Frogmore Gardens is also the final resting place of Britain's last reigning queen, Victoria, who chose to be buried alongside husband Prince Albert, who died in 1861, rather than in Westminster Abbey or in the royal vault at St. George's Chapel.
Will there be an official period of national mourning?
This appears to be the one part of the royal funeral protocol that will be observed. The royal family will observe two weeks of mourning, which started Friday, the palace said. Traditionally, mourning lasts from the day of the death until the day of the funeral, and in the case of the Queen Mother, it lasted for eight days. Until the funeral, traditionally affairs of state and any new law awaiting the queen's royal assent are put on hold, and books of condolences are usually made available at embassies around the world for the public to sign.
Will flags be lowered in his honor?
Yes, flags on government buildings and royal residences were lowered to half-mast, with one notable exception. The Royal Standard flies only when the queen is in residence and is never lowered because it signifies the continuity of the monarchy. It won't even be lowered when she dies because her heir, Prince Charles, will have ascended to the throne.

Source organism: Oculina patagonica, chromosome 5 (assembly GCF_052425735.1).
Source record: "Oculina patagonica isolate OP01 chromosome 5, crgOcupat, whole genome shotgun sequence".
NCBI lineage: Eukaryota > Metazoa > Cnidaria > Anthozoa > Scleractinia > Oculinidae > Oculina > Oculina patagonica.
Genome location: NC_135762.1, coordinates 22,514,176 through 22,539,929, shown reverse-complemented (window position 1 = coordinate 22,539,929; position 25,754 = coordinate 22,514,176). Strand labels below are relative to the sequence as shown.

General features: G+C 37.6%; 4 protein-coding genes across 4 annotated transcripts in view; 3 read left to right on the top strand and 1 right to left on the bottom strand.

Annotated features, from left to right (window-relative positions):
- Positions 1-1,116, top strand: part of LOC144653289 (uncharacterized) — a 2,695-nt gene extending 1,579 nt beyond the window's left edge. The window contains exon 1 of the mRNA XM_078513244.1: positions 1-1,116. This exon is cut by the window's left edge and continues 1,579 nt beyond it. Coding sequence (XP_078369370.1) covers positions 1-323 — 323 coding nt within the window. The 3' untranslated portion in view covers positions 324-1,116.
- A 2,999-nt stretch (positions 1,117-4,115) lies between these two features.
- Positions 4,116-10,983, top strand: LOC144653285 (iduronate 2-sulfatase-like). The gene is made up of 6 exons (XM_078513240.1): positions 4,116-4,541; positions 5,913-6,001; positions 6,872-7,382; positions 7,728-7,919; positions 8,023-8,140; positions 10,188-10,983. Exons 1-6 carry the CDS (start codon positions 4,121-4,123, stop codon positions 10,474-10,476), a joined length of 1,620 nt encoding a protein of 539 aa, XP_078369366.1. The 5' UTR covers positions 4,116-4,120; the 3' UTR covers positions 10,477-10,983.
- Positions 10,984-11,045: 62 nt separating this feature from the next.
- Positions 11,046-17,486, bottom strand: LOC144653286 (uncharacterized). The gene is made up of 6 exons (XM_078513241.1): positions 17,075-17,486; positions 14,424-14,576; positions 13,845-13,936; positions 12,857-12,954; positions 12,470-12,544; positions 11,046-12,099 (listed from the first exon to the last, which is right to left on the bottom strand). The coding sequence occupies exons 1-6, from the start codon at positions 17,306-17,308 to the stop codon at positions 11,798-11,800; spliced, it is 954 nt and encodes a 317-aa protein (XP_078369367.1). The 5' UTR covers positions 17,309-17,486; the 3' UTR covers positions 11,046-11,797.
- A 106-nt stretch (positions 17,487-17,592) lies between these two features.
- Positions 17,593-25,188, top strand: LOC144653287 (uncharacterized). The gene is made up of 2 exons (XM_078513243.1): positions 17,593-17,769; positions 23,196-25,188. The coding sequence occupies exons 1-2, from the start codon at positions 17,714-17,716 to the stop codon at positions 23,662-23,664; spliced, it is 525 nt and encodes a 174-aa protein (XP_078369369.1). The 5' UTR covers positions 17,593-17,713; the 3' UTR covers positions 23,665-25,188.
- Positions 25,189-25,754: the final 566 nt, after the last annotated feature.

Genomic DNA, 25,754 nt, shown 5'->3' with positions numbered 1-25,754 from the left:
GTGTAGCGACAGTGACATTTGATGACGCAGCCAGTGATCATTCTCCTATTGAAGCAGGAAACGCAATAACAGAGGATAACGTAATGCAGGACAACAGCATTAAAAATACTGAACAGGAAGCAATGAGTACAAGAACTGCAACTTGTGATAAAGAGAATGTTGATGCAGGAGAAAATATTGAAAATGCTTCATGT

Flags on government buildings and royal residences were lowered to half-mast Friday and British television networks canceled scheduled programs to allow for coverage after Philip's death.
After Diana died, the queen was criticized for not lowering the flag at Buckingham Palace. Typically, the only flag flown there is the Royal Standard, which was not on display because she was vacationing at Balmoral. Eventually, she agreed to fly the Union Jack at half-staff there.
Contributing: Rasha Ali and Maria Puente, USA TODAY; The Associated Press
This article originally appeared on USA TODAY: Prince Philip funeral: Plans for burial of Queen Elizabeth's husband